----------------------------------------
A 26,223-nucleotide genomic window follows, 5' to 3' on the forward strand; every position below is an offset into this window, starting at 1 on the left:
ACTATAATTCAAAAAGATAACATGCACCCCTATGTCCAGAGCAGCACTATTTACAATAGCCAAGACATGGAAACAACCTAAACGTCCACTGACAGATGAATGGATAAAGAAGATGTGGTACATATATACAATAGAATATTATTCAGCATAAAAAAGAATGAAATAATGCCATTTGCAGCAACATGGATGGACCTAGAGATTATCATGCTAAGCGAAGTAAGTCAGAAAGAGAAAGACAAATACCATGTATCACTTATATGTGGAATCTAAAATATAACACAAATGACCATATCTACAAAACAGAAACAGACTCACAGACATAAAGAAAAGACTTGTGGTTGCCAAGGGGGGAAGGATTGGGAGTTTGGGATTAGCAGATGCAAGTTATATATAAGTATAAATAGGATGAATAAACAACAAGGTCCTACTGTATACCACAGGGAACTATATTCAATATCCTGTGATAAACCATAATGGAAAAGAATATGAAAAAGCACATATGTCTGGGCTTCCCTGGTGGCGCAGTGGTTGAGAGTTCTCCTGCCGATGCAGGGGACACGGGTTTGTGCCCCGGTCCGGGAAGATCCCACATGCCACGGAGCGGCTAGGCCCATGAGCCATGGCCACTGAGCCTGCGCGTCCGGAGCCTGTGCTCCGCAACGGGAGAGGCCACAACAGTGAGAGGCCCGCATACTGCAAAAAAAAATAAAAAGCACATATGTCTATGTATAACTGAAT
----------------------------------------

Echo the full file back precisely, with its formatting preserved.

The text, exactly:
A 26,223-nucleotide genomic window follows, 5' to 3' on the forward strand; every position below is an offset into this window, starting at 1 on the left:
ACTATAATTCAAAAAGATAACATGCACCCCTATGTCCAGAGCAGCACTATTTACAATAGCCAAGACATGGAAACAACCTAAACGTCCACTGACAGATGAATGGATAAAGAAGATGTGGTACATATATACAATAGAATATTATTCAGCATAAAAAAGAATGAAATAATGCCATTTGCAGCAACATGGATGGACCTAGAGATTATCATGCTAAGCGAAGTAAGTCAGAAAGAGAAAGACAAATACCATGTATCACTTATATGTGGAATCTAAAATATAACACAAATGACCATATCTACAAAACAGAAACAGACTCACAGACATAAAGAAAAGACTTGTGGTTGCCAAGGGGGGAAGGATTGGGAGTTTGGGATTAGCAGATGCAAGTTATATATAAGTATAAATAGGATGAATAAACAACAAGGTCCTACTGTATACCACAGGGAACTATATTCAATATCCTGTGATAAACCATAATGGAAAAGAATATGAAAAAGCACATATGTCTGGGCTTCCCTGGTGGCGCAGTGGTTGAGAGTTCTCCTGCCGATGCAGGGGACACGGGTTTGTGCCCCGGTCCGGGAAGATCCCACATGCCACGGAGCGGCTAGGCCCATGAGCCATGGCCACTGAGCCTGCGCGTCCGGAGCCTGTGCTCCGCAACGGGAGAGGCCACAACAGTGAGAGGCCCGCATACTGCAAAAAAAAATAAAAAGCACATATGTCTATGTATAACTGAAT